I was laboring on and on and on and on! I had my stress ball, which helped me through each contraction. I surrendered to the pain, embraced it and remained focused at all times. I had only horrible lower back pain (quite in my rectum area) – I never had front pain throughout the entire labor. It was very weird. We thought that the baby was posterior, but it wasn’t!

I walked, danced and bent any way that I could. My doula was putting pressure against my back, while my mother-in-law was putting cold compresses on my forehead as I leaned over my husband. I was for sure in labor land! My body was there, but my mind was in a trance. I was moaning every once in a while. I had my own breathing pattern, which worked great with the contractions.

At 11 p.m. the doctor insisted that she check me, as she wanted to know where I was at. She really insisted, and I had to pick up which fight to fight. So I agreed. After 24 hours of labor, was 4 centimeters! “Good Lord, what I’m going to go through,” I thought! The contractions got stronger and stronger. At 4 a.m. I was checked again and I was at 7-8 centimeters. That was great, but I didn’t really care too much; I was in pain, and I knew that I would make it!

I was so tired the entire time, but I couldn’t sleep. I couldn’t eat, either; I had food hidden in my bag, but was not into it. I had a great time chewing ice chips. I had horrible heartburn so I asked for the nurse for some Tums. The morning came; my doula never took her hands of me; she talked to me and helped me relax. I would have not made it without her. My husband and his mother took a nap and I was so jealous of them. I was imagining myself sleeping.

Around 8 a.m., things got way too far and my doula called for the nurse, telling her that she thought I was ready. She could tell that by watching me during contractions. My contractions were so close together that actually I thought it was just one long contraction! It was incredibly long and painful. I kept switching positions, and I used the squatting bar too. The nurse, midwife and a bunch of other staff came in. There was a training midwife, too.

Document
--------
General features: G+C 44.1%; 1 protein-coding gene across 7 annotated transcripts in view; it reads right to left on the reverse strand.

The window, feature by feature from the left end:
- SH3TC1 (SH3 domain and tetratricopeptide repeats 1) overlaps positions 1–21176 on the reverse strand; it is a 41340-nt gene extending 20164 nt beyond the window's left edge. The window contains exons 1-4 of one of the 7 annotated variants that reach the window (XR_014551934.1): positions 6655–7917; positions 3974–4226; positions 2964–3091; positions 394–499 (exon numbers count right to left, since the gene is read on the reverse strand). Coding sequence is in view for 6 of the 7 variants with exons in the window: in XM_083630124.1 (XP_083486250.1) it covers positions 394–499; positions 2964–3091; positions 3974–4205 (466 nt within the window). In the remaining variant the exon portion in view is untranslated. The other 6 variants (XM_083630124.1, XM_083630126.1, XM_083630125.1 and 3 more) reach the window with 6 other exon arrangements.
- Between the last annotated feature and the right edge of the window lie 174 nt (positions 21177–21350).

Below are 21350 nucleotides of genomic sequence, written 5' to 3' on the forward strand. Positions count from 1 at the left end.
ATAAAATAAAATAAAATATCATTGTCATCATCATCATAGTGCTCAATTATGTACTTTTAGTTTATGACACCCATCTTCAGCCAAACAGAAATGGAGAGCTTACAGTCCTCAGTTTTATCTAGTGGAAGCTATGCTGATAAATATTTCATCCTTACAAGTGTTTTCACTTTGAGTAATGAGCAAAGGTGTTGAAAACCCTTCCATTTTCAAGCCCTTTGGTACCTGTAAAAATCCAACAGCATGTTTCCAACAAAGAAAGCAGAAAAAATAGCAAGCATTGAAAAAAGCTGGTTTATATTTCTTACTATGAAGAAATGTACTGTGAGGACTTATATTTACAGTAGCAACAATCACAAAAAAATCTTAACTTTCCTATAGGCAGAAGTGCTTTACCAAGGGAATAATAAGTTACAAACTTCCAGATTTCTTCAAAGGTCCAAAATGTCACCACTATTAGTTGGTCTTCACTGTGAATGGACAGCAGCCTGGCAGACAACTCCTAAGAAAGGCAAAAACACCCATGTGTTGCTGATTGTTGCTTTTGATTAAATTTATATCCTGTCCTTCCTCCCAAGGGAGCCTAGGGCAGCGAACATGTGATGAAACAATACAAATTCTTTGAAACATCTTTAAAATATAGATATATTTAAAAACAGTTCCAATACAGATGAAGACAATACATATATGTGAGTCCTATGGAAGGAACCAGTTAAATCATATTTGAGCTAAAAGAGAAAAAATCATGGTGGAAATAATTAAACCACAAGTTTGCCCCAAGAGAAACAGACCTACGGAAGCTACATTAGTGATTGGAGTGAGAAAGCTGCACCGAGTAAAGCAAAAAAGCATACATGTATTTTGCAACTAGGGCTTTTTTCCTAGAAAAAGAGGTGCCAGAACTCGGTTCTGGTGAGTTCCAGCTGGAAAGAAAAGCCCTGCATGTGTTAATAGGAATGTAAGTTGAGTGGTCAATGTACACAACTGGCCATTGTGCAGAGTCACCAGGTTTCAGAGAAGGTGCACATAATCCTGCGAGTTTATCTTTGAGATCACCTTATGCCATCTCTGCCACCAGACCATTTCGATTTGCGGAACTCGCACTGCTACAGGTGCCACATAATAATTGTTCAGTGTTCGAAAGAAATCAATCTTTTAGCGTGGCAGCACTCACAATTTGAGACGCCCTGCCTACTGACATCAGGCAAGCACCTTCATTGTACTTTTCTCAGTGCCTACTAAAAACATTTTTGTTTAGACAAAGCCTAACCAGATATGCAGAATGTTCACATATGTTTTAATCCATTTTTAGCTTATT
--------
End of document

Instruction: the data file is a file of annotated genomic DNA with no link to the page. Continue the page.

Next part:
I got checked and I was complete and ready to push. I just didn’t want to push; I wanted to wait for the urge to push (which, by the way, never came). So they told me that I had to since I had been in active labor for 34 hours; I had to get it done. The doctor came; she was an ex-military doctor – a very tough woman, which at the beginning scared the soul out of me. (She was nice, but she was looking very intimidating to me at that stage). She respected all my wishes and was very professional, and she made it happen!

Because of that, my contractions stopped! I couldn’t believe it! After 35 hours! With the baby’s head visible! I had to regroup myself and stop being scared.

She said that I needed a little Pitocin for my contractions to pick up. That was the devil to me. I started to yell that I would not be able to manage the Pitocin without the epidural, and I didn’t want that. I was scared that would stress the baby; and then, after 35 hours of labor, to end up with the cesarean. Well, I had to agree because my contractions stopped completely.

So the Pitocin drip started, but my hep-lock was not properly inserted and nothing actually went into my veins (they figured it out after I gave birth). My doula did nipple stimulation. That’s when my contractions came back again, and I got back on track. I was pushing on my back with my chin tucked in, and holding my thighs. That’s the only position that worked for me. I had a mirror, and was able to see everything while it was happening.